HUMAN FACTORS DESIGN PRINCIPLES FOR LOAD-HAUL-DUMP VEHICLES
The Load-Haul-Dump (LHD) vehicle is a trackless, free-steered vehicle used in underground hardrock mining to move large quantities of ore/rock to haulage trucks, ore dump locations, or crushing stations. The purpose of this paper is to show, through case study examples, how principles of human factors can be applied to improve the overall design of the LHD vehicle to enhance line-of-sight (LOS), improve posture and decrease whole-body vibration exposure (WBV). Vehicle modifications (larger cab windows, lower engine profile, smaller buckets, angled radiator profile) can lead to improved line-of-sight. The use of secondary viewing devices, such as cameras, can also improve line-of-sight and allow the operator to adopt a more neutral sitting posture. Seating systems that are suited to the underground mining environment can result in vibration attenuation and less vibration transmitted to the LHD operator. The connection between vehicle design, line-of-sight and driving posture needs to be considered in order to continue to improve the design of the LHD and enable the operator to work in a neutral posture with minimal vibration exposure. Changes leading to improved line-of-sight, vibration reduction, and a neutral sitting posture will lead to fewer LOS related accidents and decreased risk factors for musculoskeletal injury.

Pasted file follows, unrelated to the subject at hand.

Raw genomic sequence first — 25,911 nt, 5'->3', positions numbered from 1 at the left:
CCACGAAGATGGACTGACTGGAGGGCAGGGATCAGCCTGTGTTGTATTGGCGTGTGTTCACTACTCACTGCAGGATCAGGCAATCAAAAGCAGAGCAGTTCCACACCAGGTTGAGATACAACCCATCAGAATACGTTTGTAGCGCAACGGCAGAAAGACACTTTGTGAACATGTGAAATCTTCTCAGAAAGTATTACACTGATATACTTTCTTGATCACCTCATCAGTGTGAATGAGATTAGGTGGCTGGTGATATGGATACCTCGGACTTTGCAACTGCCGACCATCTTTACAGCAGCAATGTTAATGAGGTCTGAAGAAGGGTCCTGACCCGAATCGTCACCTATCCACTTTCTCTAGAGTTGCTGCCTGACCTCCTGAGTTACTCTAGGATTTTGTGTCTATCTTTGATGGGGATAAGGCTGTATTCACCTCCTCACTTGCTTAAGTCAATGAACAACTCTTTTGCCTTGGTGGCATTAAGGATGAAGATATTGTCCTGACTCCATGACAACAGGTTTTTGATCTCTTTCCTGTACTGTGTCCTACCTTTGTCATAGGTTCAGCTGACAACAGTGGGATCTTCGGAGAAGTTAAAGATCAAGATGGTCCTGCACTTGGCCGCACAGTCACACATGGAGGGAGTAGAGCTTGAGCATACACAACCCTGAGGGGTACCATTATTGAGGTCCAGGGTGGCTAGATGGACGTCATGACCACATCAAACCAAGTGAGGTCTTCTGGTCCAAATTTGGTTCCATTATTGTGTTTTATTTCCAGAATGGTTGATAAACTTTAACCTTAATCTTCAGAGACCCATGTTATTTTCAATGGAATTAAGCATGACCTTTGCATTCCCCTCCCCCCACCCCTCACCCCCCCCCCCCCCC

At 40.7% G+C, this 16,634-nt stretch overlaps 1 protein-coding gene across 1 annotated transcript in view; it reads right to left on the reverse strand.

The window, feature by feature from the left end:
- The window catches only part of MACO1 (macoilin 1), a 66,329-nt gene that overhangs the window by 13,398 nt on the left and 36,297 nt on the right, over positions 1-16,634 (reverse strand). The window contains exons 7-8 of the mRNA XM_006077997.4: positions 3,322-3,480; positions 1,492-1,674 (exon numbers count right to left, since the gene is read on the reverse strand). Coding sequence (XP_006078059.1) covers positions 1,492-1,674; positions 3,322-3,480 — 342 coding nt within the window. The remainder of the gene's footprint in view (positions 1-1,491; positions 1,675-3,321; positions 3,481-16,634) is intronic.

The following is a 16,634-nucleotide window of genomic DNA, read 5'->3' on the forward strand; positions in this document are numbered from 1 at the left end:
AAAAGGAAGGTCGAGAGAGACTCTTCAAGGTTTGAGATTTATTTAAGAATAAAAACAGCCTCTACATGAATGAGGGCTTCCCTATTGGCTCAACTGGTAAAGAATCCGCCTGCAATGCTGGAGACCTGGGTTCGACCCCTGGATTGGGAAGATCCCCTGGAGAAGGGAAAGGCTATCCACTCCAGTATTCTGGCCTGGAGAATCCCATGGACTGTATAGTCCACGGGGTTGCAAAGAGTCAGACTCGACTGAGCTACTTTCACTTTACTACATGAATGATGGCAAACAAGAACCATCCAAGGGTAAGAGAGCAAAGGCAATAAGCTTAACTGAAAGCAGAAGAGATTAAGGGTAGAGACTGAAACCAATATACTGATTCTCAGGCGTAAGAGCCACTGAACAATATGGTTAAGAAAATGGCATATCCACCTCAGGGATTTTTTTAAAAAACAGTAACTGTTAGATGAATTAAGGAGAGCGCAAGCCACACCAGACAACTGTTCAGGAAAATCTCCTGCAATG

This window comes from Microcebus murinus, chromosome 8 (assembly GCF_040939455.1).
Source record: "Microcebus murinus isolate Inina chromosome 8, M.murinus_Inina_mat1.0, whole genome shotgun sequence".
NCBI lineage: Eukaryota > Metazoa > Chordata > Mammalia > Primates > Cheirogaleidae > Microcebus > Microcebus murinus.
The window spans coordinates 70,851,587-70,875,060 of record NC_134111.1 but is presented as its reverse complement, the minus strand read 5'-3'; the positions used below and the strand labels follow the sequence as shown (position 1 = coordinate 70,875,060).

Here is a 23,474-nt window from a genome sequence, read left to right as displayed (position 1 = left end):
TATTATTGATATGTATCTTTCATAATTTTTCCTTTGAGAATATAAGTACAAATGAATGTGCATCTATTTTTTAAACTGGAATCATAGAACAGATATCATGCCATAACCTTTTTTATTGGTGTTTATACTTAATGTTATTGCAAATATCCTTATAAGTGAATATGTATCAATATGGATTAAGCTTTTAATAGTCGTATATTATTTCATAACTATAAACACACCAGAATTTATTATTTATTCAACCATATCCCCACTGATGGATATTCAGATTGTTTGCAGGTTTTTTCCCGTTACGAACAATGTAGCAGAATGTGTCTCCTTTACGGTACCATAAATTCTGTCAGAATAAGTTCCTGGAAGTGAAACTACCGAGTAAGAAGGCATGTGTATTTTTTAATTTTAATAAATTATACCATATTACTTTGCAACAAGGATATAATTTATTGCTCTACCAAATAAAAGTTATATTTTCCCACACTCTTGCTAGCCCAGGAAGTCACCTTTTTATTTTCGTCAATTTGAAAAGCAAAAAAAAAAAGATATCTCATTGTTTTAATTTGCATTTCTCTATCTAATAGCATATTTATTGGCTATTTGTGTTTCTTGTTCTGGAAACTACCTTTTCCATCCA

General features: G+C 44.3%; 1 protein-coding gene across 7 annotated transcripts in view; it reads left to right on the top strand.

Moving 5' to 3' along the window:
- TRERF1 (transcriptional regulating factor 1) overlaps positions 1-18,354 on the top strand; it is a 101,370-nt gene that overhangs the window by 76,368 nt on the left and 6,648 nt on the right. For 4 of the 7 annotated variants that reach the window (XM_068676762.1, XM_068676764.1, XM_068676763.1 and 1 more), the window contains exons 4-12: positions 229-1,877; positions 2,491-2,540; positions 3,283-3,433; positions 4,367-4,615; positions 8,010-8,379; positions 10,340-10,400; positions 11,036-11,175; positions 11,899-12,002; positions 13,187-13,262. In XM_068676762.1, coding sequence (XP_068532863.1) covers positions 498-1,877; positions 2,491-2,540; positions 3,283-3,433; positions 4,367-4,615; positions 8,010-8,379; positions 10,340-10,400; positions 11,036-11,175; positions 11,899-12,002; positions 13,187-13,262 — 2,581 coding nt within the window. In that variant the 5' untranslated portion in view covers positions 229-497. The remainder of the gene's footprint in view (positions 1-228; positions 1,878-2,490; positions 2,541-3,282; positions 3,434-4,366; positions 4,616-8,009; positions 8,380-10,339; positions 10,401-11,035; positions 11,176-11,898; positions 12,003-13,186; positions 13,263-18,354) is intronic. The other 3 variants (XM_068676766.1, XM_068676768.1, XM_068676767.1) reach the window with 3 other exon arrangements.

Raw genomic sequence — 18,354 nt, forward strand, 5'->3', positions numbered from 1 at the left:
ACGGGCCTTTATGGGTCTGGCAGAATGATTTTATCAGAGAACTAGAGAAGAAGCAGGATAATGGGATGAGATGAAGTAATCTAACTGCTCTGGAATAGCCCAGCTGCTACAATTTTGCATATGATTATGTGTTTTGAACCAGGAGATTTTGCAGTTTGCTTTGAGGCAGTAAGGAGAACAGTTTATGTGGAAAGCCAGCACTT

LHD; vibration; Operators; Design; Vehicles; Systems; LHD vehicles; Line-of-sight; Health;